ACA Blog

Deb Legge
May 10, 2010

Money Is Not A Four-Letter-Word

Many private practitioners are uncomfortable with money matters. Setting fees, collecting co-pays, billing for no-shows, and raising fees can be huge sources of stress unless you are able to manage these realities of running your own business. One thing is certain – your clients will react less defensively about money issues, the more comfortable and confident you are in addressing those issues. If you are awkward and uncomfortable when asking for payment for services rendered, you will likely pass along the discomfort to your clients.

Money is a therapeutic issue. While I am first to agree that “sometimes a cigar is just a cigar”, when clients consistently forget their wallets, no-show or late-cancel appointments, or get behind in their accounts we must look at the messages those clients are sending. Are you writing off co pays and missed appointment fees because you are too uncomfortable to collect them? Have your fees been the same for the past 10 years? Do you slide your fees and then feel resentful when your clients talk about their vacations or 401Ks? Do you often feel guilty about charging clients for your services? Do you often feel that your fees are too high? Do you feel bad that you make more in one session than some of your clients make in a whole day at work? DON”T!

You’ve worked very hard to get where you are. You’ve invested a lot of time, money, blood, sweat, and tears in getting there. There is a good chance that you are still paying off your school loan! This is not to say that your clients have not worked just as hard as you have worked, or don’t deserve what you deserve. This is not a competition. It is a business transaction. You provide a service and your client pays you. Just like when you pay the dentist when you have a root canal.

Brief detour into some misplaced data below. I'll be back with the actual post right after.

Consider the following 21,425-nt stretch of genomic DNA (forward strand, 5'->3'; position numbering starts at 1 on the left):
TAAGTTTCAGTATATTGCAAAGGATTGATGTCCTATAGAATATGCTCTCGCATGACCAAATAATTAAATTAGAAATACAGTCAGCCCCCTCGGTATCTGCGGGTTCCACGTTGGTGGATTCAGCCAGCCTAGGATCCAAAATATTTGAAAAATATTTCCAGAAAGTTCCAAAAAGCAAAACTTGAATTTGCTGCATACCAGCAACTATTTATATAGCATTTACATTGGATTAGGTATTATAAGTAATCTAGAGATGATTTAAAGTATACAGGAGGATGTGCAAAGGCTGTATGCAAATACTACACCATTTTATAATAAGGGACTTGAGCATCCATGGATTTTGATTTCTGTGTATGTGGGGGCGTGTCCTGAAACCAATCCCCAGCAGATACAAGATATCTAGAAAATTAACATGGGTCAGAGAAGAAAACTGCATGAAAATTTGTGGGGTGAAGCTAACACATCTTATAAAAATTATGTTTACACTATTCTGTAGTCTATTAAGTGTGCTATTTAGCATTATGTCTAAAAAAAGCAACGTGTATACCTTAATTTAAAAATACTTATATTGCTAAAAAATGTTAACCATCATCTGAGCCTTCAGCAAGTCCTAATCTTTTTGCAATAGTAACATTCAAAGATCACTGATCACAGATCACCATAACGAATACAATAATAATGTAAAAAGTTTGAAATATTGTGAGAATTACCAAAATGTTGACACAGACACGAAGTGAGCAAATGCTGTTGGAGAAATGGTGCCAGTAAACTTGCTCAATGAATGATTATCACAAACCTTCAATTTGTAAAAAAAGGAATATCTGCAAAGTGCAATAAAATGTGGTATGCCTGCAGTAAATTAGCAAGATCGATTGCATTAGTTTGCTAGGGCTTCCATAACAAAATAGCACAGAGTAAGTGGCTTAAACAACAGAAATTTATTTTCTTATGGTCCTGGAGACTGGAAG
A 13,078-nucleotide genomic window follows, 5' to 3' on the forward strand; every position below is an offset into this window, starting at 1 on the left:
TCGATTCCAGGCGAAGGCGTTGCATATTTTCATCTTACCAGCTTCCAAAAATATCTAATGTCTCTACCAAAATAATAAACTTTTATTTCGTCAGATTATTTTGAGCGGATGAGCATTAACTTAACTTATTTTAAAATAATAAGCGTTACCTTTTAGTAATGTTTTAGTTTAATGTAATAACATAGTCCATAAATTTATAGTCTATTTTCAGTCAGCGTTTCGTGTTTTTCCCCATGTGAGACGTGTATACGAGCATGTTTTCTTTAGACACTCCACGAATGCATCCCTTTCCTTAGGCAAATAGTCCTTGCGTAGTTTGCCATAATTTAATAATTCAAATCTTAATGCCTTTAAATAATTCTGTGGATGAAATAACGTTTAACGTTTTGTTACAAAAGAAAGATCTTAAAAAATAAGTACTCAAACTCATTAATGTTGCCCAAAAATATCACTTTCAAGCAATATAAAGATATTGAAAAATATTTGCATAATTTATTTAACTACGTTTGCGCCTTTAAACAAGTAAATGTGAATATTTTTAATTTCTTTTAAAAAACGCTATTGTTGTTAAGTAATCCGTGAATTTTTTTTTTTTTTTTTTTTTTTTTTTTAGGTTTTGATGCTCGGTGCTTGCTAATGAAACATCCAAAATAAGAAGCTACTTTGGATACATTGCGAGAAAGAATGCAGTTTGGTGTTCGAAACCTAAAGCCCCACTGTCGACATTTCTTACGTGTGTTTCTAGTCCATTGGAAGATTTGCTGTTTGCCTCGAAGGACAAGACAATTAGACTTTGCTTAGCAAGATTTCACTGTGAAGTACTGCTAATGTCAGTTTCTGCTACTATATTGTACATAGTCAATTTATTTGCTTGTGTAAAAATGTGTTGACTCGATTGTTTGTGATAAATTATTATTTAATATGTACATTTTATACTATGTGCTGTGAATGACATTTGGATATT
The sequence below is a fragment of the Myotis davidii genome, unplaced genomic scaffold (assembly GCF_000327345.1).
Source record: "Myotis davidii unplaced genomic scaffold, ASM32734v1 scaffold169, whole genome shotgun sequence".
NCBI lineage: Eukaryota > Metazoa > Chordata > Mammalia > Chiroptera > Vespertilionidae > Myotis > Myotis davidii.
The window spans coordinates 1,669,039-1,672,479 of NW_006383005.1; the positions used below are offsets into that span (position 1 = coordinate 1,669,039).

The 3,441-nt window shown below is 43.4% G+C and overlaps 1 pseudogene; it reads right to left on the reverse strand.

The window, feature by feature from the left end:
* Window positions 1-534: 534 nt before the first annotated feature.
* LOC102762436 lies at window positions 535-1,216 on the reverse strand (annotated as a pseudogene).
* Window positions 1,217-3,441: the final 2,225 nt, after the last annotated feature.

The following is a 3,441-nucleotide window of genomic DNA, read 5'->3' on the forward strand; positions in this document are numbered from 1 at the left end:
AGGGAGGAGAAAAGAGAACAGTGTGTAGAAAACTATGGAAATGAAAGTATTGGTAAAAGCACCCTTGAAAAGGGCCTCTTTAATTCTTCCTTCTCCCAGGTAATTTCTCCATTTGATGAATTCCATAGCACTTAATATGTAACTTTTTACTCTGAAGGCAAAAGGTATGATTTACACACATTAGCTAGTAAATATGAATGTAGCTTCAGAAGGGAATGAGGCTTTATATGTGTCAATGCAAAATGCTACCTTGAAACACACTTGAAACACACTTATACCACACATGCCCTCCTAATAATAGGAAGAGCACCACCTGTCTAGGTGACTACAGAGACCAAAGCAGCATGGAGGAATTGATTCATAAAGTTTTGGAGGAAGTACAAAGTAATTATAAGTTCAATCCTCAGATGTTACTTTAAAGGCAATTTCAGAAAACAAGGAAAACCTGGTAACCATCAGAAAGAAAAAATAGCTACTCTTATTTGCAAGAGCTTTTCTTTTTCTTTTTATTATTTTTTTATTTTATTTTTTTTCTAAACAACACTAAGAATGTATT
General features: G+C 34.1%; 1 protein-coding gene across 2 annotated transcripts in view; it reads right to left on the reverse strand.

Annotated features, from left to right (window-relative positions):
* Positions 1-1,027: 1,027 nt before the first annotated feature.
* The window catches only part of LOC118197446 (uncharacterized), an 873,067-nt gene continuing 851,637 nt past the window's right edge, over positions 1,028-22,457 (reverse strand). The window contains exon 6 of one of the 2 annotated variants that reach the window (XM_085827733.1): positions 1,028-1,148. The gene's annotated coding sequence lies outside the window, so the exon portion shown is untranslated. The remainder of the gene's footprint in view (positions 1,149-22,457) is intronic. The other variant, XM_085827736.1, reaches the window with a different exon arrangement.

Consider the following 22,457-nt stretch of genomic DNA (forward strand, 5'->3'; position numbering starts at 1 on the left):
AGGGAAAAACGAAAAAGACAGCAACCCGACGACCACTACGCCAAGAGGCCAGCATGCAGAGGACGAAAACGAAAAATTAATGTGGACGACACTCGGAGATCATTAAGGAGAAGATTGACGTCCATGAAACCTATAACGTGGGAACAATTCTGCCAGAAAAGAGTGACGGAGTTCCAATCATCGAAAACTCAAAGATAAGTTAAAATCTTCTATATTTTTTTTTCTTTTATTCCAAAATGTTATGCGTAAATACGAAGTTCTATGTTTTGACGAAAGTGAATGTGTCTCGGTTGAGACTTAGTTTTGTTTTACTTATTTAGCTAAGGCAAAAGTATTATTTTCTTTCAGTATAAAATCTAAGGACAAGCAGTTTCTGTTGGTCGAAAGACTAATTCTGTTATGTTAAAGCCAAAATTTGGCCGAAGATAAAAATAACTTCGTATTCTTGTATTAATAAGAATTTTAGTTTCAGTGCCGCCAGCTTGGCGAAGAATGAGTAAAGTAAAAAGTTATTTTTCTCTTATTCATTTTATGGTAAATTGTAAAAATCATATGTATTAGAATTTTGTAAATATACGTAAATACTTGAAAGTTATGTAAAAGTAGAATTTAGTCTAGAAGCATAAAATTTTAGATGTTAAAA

The fact is that you are there to provide quality, professional services to help others in need of those services. More often than not, people are not taken back by paying you for your expertise. I’d bet that the majority of your clients are not angry or resentful about your fees. Just as money can be a therapeutic issue for our clients, we must look at our own issues when we are plagued with guilt or shame about money.

Private practice is a place where you have no choice but to grow a thicker skin about money. There is no front person to collect your fees or charge your clients for missed appointments. Somehow you must find peace with money so you can gladly provide your best while accepting compensation for your hard work.

What do you think? Does money stand between you and a successful Private Practice? Can there be a healthy balance between the “business” of Private Practice and the “practice” of Private Practice?

Deborah Legge is a counselor, an assistant professor, specializes in coaching counselors in private practice, and is the founder of

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